Micosoft-Yahoo: Make Yourself Comfortable, This Could Take A While
By Martin Kelly, Editor, Search Engine Room
Waiting, waiting, waaaaaaaaiting for something to happen in the Microsoft-Yahoo! brouhaha... You may recall that Microsoft made a $48b offer in early February for Yahoo! which was eventually rejected by the Yahoo! board. Then – nothing. And still nothing.
It seems certain that this takeover attempt, so far a “friendly” one, could drag on for an awfully long time, perhaps all year, not a good thing for either company, particularly Yahoo! despite co-founder Jerry Yang describing it as a “galvanising event”.
Galvanising for the board perhaps, and Yang personally, but your average Yahoo! staff member would have to be seriously distracted by an uncertain future - the company said 1000 staff would be sacked in its latest results – aligned with never-ending speculation about the validity of the business model they are paid to develop and sell.
And the longer nothing happens, the more distracting it will become, the silence of nothing rising to a crescendo – a corporate version of Chinese water torture: drip, drip, drip, drip.
Meanwhile, Google has stayed quiet after an initial, bitter attack on Microsoft through a blog post by company legal boss David Drummond which characterises Google (and Yahoo!) as champions of “openness and innovation” while depicting Microsoft as a monopolist with dark intentions.
Google clearly wants the world to see it as a fight between Good and Evil. But it isn’t that simple, and any further rhetoric along these lines has potential PR downside in that it could be viewed by some as a case of the pot calling the kettle black.
It’s also obvious that, if an alliance eventually happens, Microsoft-Yahoo! will be a much more formidable competitor to Google than an ailing Yahoo! or a stand-alone Microsoft (and as such, is an entity many in the search industry would welcome).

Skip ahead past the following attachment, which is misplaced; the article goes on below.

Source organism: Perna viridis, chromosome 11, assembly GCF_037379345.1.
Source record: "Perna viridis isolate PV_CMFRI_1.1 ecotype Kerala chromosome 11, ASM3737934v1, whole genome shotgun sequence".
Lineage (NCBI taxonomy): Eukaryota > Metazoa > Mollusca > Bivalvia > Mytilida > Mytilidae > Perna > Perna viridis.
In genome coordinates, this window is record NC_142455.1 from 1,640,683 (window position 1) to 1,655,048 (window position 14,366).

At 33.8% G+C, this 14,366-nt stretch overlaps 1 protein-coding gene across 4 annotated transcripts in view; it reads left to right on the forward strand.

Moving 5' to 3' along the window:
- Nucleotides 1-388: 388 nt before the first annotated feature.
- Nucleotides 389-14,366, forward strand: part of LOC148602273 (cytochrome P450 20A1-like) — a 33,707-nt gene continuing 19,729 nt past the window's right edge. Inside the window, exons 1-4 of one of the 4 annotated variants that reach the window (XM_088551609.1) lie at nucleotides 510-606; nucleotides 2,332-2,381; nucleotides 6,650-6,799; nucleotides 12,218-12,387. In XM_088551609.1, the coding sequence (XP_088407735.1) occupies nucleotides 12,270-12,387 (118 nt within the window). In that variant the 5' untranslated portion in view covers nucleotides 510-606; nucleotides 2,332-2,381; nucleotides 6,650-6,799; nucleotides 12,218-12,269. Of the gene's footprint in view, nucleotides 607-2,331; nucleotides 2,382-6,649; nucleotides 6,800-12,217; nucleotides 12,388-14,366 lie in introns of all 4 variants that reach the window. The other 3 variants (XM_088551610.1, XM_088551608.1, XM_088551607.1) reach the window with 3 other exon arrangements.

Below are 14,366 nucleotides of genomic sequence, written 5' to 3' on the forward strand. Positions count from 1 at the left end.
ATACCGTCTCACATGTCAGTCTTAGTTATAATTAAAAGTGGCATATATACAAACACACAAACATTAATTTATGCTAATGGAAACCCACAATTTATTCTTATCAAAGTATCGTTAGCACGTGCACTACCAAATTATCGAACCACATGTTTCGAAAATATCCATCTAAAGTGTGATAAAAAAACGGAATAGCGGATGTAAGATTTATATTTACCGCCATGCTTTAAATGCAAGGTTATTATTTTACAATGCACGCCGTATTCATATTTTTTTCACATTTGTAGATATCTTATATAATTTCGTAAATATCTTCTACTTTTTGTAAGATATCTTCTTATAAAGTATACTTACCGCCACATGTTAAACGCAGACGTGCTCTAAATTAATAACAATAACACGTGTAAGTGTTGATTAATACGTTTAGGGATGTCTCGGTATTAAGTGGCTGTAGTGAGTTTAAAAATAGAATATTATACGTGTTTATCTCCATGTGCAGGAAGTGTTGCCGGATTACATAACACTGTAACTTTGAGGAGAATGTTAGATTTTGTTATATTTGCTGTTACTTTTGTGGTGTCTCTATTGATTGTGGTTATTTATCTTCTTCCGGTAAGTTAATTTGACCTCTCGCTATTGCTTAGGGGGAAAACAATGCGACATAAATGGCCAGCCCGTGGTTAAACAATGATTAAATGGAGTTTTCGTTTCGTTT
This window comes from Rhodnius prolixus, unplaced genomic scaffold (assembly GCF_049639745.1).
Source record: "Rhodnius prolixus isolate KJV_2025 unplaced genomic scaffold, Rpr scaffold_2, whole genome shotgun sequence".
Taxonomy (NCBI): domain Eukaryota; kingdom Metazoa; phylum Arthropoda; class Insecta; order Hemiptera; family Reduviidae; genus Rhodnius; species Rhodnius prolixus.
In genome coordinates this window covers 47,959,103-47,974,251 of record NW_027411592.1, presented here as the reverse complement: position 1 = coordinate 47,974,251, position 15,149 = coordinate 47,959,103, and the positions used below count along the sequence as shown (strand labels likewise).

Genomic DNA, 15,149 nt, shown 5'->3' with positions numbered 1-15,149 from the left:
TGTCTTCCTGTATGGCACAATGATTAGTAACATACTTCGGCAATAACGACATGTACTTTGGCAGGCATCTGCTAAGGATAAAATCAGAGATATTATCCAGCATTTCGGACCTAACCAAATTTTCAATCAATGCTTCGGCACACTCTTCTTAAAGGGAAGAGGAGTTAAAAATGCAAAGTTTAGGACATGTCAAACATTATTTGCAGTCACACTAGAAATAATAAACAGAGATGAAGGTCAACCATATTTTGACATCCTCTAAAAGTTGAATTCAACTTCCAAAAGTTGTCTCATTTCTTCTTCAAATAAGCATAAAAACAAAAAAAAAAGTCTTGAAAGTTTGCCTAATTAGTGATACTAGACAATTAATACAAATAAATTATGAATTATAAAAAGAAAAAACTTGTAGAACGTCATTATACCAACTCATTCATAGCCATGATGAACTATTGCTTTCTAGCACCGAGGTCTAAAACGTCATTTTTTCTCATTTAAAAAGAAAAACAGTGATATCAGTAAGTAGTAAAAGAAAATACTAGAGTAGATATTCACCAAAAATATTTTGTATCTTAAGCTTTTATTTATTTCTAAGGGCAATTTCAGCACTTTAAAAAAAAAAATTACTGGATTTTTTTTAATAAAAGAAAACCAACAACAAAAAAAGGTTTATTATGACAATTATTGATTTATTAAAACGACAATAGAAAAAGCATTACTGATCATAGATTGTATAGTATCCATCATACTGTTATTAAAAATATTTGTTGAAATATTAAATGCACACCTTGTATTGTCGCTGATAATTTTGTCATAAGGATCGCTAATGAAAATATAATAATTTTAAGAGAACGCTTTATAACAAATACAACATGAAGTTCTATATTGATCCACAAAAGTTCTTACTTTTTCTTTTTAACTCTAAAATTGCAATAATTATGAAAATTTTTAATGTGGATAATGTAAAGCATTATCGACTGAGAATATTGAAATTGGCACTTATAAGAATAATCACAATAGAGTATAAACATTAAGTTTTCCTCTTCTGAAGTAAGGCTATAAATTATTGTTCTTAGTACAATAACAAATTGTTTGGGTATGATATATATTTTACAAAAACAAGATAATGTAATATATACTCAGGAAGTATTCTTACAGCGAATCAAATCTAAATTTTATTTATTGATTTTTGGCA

Adding further spice, is Google playing the “openness” card, a which may inadvertently revive memories of Google’s actions in China. Sergey Brin admitted in a 2003 interview with Wired that Google gave the Chinese Government “a new mechanism that can block the results of certain searches".
Anyway, the post makes interesting reading – here it is:
“The openness of the Internet is what made Google -- and Yahoo! -- possible. A good idea that users find useful spreads quickly. Businesses can be created around the idea. Users benefit from constant innovation. It's what makes the Internet such an exciting place.
“So Microsoft's hostile bid for Yahoo! raises troubling questions. This is about more than simply a financial transaction, one company taking over another. It's about preserving the underlying principles of the Internet: openness and innovation.
“Could Microsoft now attempt to exert the same sort of inappropriate and illegal influence over the Internet that it did with the PC? While the Internet rewards competitive innovation, Microsoft has frequently sought to establish proprietary monopolies -- and then leverage its dominance into new, adjacent markets.
“Could the acquisition of Yahoo! allow Microsoft -- despite its legacy of serious legal and regulatory offenses -- to extend unfair practices from browsers and operating systems to the Internet?
“In addition, Microsoft plus Yahoo! equals an overwhelming share of instant messaging and web email accounts. And between them, the two companies operate the two most heavily trafficked portals on the Internet.
“Could a combination of the two take advantage of a PC software monopoly to unfairly limit the ability of consumers to freely access competitors' email, IM, and web-based services? Policymakers around the world need to ask these questions -- and consumers deserve satisfying answers.
“This hostile bid was announced on Friday, so there is plenty of time for these questions to be thoroughly addressed. We take Internet openness, choice and innovation seriously. They are the core of our culture. We believe that the interests of Internet users come first -- and should come first -- as the merits of this proposed acquisition are examined and alternatives explored.”
Search Engine Room: February 28, 2008
Australia's first Group Buying Summit was staged in Sydney on May 7, 2012. It was a good day with 135 delegates and lots great presentations. Speakers included:
Search Engine Room, Australia's original search event, is returning to Sydney in mid November, 2012.
Please subscribe to newsletter for event updates and if you have any queries, contact Martin Kelly.
Meanwhile, check out images from the last Search Engine Room below.